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Symmetric and asymmetric leadership cultures: A comparative study of leadership and organizational culture at Hyundai and Toyota

Listed author(s):
  • Shim, Won Shul
  • Steers, Richard M.
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    This study compares national cultures, leadership strategies, and work environments in two successful global automobile companies, Hyundai Motor Group and Toyota Motor Corporation. Despite competing head-on in the same market, it was found that these companies use very different leadership strategies as a basis for both global competition and local operations. Based on the results of a comparative case study, structured interviews, and related media and empirical data, it was found that Toyota competes both strategically and managerially by emphasizing planning and work systems to mitigate the impact of any turbulence in the external environment (stability is key), while Hyundai competes by accepting environmental uncertainty and risk as a part of normal daily operations (flexibility is key). We refer to these approaches as symmetric and asymmetric leadership and organizational cultures. As a result of these differences, Hyundai is able to change course more quickly than its larger competitor as new opportunities and technologies emerge. While national cultures played a role in differentiating between the two firms, leadership differences had a more pronounced effect on organizational behaviors and subsequent performance. Results are consistent with previous research and reinforce the conclusion that top management leaders’ behavior can have a significant influence on emergent organizational cultures and performance.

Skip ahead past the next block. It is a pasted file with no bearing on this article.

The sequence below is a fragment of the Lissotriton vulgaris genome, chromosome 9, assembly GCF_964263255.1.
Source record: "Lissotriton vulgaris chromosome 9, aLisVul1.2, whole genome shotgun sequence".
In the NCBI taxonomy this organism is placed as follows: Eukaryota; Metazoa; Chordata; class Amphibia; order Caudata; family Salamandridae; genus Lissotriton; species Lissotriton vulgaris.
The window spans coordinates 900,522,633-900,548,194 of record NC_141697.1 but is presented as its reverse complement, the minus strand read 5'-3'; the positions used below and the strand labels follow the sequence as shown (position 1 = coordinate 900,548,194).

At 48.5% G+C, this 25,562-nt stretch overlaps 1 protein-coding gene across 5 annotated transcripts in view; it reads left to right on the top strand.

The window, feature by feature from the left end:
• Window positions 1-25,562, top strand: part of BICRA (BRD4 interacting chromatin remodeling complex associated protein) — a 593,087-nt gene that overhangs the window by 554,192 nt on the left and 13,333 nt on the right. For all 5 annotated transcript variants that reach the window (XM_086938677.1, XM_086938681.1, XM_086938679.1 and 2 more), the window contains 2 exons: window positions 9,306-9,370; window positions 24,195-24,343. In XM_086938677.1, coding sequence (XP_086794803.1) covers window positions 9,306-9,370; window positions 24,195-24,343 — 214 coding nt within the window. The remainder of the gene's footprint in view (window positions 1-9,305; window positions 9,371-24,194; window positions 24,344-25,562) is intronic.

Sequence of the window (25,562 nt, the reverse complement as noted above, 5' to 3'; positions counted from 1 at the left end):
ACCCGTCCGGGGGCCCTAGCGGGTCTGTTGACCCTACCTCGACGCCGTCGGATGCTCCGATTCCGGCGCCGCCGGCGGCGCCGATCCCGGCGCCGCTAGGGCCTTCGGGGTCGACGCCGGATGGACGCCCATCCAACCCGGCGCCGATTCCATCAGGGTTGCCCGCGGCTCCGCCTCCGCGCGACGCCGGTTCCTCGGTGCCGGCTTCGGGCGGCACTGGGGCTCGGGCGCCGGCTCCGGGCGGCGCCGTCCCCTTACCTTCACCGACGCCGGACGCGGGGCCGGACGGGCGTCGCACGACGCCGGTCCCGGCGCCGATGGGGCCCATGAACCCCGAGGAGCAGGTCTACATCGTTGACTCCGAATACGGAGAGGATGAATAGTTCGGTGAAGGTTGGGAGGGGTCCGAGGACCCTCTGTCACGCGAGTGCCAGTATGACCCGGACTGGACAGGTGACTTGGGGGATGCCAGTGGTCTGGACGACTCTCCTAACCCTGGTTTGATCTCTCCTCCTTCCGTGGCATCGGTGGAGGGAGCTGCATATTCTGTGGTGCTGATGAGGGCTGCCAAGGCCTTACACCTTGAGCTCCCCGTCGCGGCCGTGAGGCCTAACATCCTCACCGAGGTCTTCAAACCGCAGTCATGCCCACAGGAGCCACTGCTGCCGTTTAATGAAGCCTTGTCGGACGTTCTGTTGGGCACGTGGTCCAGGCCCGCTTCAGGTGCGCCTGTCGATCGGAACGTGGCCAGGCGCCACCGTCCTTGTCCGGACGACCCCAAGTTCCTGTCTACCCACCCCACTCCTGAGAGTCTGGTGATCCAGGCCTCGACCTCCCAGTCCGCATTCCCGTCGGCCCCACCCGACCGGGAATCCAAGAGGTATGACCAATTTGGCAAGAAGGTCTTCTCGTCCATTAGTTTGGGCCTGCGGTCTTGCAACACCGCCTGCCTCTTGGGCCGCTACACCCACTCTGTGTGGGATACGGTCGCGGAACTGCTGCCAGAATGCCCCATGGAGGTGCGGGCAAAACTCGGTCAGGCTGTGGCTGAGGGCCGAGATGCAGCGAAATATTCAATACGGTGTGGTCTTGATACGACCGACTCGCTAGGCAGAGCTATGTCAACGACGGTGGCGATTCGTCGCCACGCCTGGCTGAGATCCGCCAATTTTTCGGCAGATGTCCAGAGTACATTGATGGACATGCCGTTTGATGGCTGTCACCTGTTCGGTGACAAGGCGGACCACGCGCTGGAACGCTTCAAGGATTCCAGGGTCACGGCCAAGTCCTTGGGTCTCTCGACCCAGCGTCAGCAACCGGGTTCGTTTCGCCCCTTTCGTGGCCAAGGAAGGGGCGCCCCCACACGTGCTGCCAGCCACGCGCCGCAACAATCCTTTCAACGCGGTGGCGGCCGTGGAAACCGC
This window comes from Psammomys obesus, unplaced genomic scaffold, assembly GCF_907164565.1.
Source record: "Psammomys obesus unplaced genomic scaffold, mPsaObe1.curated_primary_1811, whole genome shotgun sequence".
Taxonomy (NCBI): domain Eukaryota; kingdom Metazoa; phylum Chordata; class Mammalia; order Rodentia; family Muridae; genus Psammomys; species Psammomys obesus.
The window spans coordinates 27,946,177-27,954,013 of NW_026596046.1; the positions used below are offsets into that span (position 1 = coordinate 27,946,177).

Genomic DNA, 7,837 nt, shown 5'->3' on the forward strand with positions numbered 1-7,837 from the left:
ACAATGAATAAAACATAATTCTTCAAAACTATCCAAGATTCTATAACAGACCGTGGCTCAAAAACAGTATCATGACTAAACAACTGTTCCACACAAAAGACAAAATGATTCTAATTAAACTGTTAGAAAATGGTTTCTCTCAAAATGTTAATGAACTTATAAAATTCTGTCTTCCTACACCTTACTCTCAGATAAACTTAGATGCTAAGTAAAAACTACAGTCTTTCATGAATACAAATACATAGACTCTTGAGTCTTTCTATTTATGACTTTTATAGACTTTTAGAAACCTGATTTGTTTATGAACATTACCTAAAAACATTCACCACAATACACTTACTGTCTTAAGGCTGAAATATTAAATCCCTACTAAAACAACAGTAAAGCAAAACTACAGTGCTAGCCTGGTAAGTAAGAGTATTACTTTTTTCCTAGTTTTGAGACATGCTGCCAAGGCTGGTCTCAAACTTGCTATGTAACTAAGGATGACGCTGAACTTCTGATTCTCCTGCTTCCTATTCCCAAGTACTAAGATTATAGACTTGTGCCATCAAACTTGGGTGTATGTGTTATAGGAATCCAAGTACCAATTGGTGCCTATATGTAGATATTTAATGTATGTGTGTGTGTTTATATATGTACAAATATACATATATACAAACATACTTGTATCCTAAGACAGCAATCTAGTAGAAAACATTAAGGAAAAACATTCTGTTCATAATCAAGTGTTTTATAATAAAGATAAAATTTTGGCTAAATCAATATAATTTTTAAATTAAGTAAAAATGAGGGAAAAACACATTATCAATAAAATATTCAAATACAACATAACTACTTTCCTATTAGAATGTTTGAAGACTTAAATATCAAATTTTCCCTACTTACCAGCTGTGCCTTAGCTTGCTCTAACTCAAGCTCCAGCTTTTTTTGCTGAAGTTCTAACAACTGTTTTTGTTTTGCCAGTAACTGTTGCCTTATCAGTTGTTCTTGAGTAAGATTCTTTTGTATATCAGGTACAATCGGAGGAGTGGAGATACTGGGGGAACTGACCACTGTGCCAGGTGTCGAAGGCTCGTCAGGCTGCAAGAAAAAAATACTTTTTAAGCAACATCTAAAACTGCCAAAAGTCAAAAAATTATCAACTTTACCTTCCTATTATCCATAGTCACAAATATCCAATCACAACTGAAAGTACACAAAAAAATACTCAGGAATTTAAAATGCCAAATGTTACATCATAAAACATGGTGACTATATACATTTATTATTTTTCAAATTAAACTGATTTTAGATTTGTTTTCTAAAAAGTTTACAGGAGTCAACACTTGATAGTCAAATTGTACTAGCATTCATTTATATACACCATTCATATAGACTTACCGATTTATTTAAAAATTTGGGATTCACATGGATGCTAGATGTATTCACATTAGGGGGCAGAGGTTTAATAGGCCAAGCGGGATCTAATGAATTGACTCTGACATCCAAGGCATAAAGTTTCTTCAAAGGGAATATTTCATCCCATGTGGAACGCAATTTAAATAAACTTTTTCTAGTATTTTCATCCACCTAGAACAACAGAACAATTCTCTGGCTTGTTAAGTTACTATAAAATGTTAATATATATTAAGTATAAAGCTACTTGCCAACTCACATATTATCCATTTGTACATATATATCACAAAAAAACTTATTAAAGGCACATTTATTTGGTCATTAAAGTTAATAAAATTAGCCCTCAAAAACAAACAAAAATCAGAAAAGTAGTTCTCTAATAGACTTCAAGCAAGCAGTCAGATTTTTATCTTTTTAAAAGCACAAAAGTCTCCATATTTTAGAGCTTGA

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    Article provided by Elsevier in its journal Journal of World Business.

    Volume (Year): 47 (2012)
    Issue (Month): 4 ()
    Pages: 581-591

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    Handle: RePEc:eee:worbus:v:47:y:2012:i:4:p:581-591
    DOI: 10.1016/j.jwb.2012.01.011
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